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What is your opinion on a tulsa belly pan to protect coolant tank which is plastic. There is a video on the lubrication forum showing a guy changing his oil and removing a tulsa belly pan which should protect the bottom of the bike. I certainly appreciate your input.

Thx and safe riding.

jim
I don't have the " Tulsa " brand belly pan, but I do have a belly pan. Mine has a front piece that is removable by removing three screws which allows access to the oil filter. The rest of the pan stays attached to the underside. Now when I change the coolant the entire pan will have to be removed to access the overflow reservoir.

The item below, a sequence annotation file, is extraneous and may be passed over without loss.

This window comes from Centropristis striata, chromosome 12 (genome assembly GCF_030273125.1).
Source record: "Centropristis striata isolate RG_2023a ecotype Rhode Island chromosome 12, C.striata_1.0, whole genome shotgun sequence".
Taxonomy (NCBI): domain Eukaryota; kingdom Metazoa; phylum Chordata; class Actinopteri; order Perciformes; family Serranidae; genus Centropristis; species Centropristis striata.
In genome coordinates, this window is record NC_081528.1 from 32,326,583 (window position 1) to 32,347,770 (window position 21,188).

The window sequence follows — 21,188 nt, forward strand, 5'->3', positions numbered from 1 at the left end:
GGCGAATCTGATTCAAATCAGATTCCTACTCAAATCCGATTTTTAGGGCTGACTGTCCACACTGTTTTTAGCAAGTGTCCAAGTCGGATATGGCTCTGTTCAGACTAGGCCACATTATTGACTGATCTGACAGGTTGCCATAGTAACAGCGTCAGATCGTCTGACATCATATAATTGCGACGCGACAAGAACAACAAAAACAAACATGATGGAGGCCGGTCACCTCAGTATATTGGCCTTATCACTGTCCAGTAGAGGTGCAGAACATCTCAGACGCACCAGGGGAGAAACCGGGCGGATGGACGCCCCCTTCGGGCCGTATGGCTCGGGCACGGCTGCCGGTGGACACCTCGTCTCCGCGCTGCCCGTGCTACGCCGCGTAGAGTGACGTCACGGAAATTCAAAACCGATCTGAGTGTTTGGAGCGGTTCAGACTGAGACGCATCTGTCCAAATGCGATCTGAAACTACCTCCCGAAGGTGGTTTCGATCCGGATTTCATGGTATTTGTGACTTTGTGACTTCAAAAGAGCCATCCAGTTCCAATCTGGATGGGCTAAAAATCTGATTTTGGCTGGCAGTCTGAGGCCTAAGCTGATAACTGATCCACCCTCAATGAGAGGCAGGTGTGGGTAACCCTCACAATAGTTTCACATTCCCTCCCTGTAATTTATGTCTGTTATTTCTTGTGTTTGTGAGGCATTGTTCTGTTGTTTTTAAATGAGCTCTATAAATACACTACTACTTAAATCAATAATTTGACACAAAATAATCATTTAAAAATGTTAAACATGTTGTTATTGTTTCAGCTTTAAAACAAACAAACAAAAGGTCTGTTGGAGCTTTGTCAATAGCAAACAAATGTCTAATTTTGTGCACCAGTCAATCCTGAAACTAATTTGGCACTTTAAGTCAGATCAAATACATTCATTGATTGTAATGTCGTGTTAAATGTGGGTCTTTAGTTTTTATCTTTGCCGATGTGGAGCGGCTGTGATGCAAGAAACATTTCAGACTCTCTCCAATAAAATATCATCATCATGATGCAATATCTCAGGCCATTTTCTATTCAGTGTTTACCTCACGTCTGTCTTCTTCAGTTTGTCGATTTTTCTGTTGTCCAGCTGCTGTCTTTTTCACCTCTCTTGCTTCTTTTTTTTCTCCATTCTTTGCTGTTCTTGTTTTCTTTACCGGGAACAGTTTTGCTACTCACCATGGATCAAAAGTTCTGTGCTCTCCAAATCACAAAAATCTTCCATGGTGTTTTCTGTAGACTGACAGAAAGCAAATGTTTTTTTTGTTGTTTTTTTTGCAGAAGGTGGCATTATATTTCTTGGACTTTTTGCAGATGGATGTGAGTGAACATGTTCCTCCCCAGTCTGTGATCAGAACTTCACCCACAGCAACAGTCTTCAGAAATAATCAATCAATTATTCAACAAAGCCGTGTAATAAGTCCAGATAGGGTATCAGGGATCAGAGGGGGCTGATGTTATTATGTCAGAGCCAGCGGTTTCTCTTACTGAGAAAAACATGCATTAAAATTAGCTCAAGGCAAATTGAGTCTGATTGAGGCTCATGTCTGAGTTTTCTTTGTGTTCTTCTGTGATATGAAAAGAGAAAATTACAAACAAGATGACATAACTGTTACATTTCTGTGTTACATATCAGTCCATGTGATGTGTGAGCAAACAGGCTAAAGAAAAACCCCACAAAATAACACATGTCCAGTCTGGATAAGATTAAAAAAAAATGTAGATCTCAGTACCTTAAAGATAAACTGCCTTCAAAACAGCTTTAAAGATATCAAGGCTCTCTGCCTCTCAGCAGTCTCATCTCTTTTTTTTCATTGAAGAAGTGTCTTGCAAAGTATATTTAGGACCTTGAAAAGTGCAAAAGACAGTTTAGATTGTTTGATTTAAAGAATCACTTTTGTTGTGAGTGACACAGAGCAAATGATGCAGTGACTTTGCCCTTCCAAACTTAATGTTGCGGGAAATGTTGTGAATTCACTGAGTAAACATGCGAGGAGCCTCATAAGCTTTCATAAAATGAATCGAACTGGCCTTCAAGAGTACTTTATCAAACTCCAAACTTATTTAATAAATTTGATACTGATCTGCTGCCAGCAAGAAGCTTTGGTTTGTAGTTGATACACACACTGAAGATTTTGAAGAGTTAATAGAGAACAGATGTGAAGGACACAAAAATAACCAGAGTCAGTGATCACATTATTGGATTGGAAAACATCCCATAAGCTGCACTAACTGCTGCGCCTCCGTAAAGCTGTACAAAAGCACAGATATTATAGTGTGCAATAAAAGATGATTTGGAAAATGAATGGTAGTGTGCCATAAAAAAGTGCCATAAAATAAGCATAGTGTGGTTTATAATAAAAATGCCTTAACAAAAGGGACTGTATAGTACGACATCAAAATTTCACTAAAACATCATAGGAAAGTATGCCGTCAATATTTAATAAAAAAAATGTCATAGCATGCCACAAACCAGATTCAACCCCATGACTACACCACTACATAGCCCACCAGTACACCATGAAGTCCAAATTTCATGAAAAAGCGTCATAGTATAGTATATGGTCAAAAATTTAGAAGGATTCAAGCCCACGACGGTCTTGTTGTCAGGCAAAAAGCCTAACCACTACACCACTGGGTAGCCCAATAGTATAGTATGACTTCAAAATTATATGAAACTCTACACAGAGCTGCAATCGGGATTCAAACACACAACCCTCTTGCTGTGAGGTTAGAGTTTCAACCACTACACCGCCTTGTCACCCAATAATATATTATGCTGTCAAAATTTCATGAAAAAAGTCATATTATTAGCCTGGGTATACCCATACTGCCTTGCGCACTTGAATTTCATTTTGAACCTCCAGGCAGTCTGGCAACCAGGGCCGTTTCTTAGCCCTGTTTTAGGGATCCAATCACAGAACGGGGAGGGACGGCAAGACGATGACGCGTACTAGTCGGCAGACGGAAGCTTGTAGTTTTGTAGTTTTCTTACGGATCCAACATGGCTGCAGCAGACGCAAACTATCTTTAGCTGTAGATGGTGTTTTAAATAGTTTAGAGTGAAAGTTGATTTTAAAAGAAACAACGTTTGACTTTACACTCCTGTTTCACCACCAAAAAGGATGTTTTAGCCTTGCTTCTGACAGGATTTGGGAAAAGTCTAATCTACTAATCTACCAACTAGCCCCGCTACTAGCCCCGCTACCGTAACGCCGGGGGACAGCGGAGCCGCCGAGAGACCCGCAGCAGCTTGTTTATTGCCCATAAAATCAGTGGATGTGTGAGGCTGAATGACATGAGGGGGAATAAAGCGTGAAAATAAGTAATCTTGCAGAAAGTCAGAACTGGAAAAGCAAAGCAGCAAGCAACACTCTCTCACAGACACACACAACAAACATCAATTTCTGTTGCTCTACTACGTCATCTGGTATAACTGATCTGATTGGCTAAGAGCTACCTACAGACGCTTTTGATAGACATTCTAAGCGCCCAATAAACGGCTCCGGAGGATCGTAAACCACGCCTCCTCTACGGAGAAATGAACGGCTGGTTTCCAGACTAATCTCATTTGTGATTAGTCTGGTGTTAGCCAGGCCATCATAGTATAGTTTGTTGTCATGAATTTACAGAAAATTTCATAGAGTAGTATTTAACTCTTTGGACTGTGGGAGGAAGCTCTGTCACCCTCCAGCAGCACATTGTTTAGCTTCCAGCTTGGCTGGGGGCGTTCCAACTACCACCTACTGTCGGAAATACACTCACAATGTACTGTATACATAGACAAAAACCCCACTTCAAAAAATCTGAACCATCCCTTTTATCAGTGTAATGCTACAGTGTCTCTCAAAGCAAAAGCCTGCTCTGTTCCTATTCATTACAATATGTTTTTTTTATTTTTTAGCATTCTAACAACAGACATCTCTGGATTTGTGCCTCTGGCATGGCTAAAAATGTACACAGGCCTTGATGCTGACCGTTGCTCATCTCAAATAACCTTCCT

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i'm not saying the cupping will or will not happen but the control and response to the steering far out ways the possibility. Cupping can also be attributed to many things not just one. Spongy shock, worn wheel bearing, loose tree nuts, twisted forks. Many things attribute to cupping so unless you install advanced parts tried and true to a better front end then believe me you'll always get some cupping. Weak springs is another contributor. That's where the Progressive springs you here about are so popular. No one thing is going to fix that problem but a combination of several improvements may help with the longevity of your front treads. And this holds true for even a brand new MC. If the manufacture put all of the number one stuff in you bike, keeping in mind they are mass produced, then a Honda would far surpass the cost of most MC's on the market. They are appealing to a broader market. Not just racers or cruisers, or sport runners but all. And in each market there are after-market parts designed to advance the ability of that particular end user. Some people buy a vehicle with the intent to get a new one every 3-5 years. Then there are people like me that run a 1988 and I'm totally content to be riding the same for another 20 years. That's why my other ride is a 1969 Torino GT and my last big truck was a 1990 Peterbilt and both are still in my driveway. Thank You... So Ride Safe and never think you are to old to learn something new...Craig